Blind Reader

Blind Reader - Contributed by Brian De Cicco

Blind Read is the latest advancement in adaptive technology that allows visually impaired individuals to obtain information from written documents. The Blind Reader uses a high tech digital camera to scan information and read it back to the user. This device is revolutionary because unlike other software applications, Blinder Reader is not tethered to a computer. This device allows visually impaired individuals greater freedom and mobility because of it’s small portable size. The device is also equipment with earphones which makes it convenient for use in libraries and easy to use in loud or busy settings. Considering, the large number of individuals busy tuning out the world with their ipods and mp3 players or veraciously texting away on their cell phones, individuals use these devices would be right at home in today’s world of digital communication. These devices are expensive, costing around $3,500.00, however, they are capable of reading almost anything from receipts, recipes, book pages, memos, tickets and package labels and likely worth the investment.

http://www.nytimes.com/2006/07/13/technology/13blind.html?ex=1185595200&en=b076875c9cb96d7d&ei=5070

July 13, 2006
A Scanner-Reader to Take Along Anywhere
By J. D. BIERSDORFER
Speech-synthesis software that reads Web pages and on-screen documents aloud has been helping people with visual impairments use computers for years. A new portable device developed by the inventor Ray Kurzweil, however, eliminates the need to be near a computer. The device can turn all types of printed text into speech, anywhere.
The Kurzweil-National Federation of the Blind Reader fuses a digital camera with a hand-held organizer to create a gadget that snaps a picture of any printed material, scans the text and then reads it a few seconds later, using a synthesized voice. Printed pages captured with the device can be discarded or saved for later use. It can store thousands of text pages on extra memory cards and can also transfer files to a computer or pocket organizer.
The reader can handle almost anything: receipts, recipes, book pages, memos and package labels. It sells for around $3,500; a list of resellers, along with more information, can be found at www.knfbreader.com.
The device comes equipped with a headphone jack for private recitation in quiet environments like the library.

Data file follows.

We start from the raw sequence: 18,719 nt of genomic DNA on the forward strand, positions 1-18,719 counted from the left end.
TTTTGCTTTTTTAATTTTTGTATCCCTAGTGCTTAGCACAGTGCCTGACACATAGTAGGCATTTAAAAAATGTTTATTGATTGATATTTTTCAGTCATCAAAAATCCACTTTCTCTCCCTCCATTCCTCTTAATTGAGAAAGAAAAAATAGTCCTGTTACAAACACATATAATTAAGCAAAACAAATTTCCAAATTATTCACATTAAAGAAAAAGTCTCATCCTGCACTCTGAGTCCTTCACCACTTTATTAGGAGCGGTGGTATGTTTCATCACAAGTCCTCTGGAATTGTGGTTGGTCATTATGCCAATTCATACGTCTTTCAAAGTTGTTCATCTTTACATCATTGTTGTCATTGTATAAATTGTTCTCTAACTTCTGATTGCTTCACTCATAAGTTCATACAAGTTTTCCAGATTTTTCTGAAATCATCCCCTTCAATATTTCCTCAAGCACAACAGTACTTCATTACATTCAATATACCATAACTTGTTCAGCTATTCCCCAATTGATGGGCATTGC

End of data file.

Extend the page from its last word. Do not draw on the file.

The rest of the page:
Information from the companies website

Technology that scans and reads printed material to the blind is nothing new, but this personal reader is the first truly handheld device to do the job. Combining a state-of-the-art digital camera with a powerful personal data assistant housed in a custom-designed, attractive case, the Kurzweil–National Federation of the Blind Reader puts the best available character recognition software together with text-to-speech conversion technology, all in the palm of your hand.
Hold the Reader’s camera over print—a restaurant menu, directions, or a memo from your boss—and snap a picture. In seconds you can hear the contents of the printed document in clear synthetic speech. Scan, read, and discard pages; store them for later reading; or transfer to a computer or Braille-aware PDA. The Reader even has a headphone jack so you won’t disturb your neighbors.
The Reader’s convenient size, simple design, and powerful technology deliver unprecedented access to printed matter.
The Kurzweil—National Federation of the Blind Reader

• Reads most printed documents, from letters and memos to pages in a book
• Reads address labels and package information and instructions
• Reads an entire page or a few lines for identification
• Stores thousands of printed pages with easily obtainable extra memory
• Transfers files to desktop and laptop computers or Braille notetakers
• Reads documents from computers or other devices
Imagine how the Reader will change your life. A colleague hands you a document for review in the next hour. No problem. You come back from vacation to an overflowing in-basket? Put the Reader to work, and the clutter is gone. Need to check your seat assignment in the airport? The information is a click away.
You’ll find hundreds of uses for the Reader every day—all in one small package, and for less than you would pay for a notetaker or laptop.
No other device in the history of adaptive technology for the blind has provided quicker access to more information than the Kurzweil–National Federation of the Blind Reader. The world of the printed word is about to be opened to the blind in a way it has never been before. Get ready; the revolution can begin today.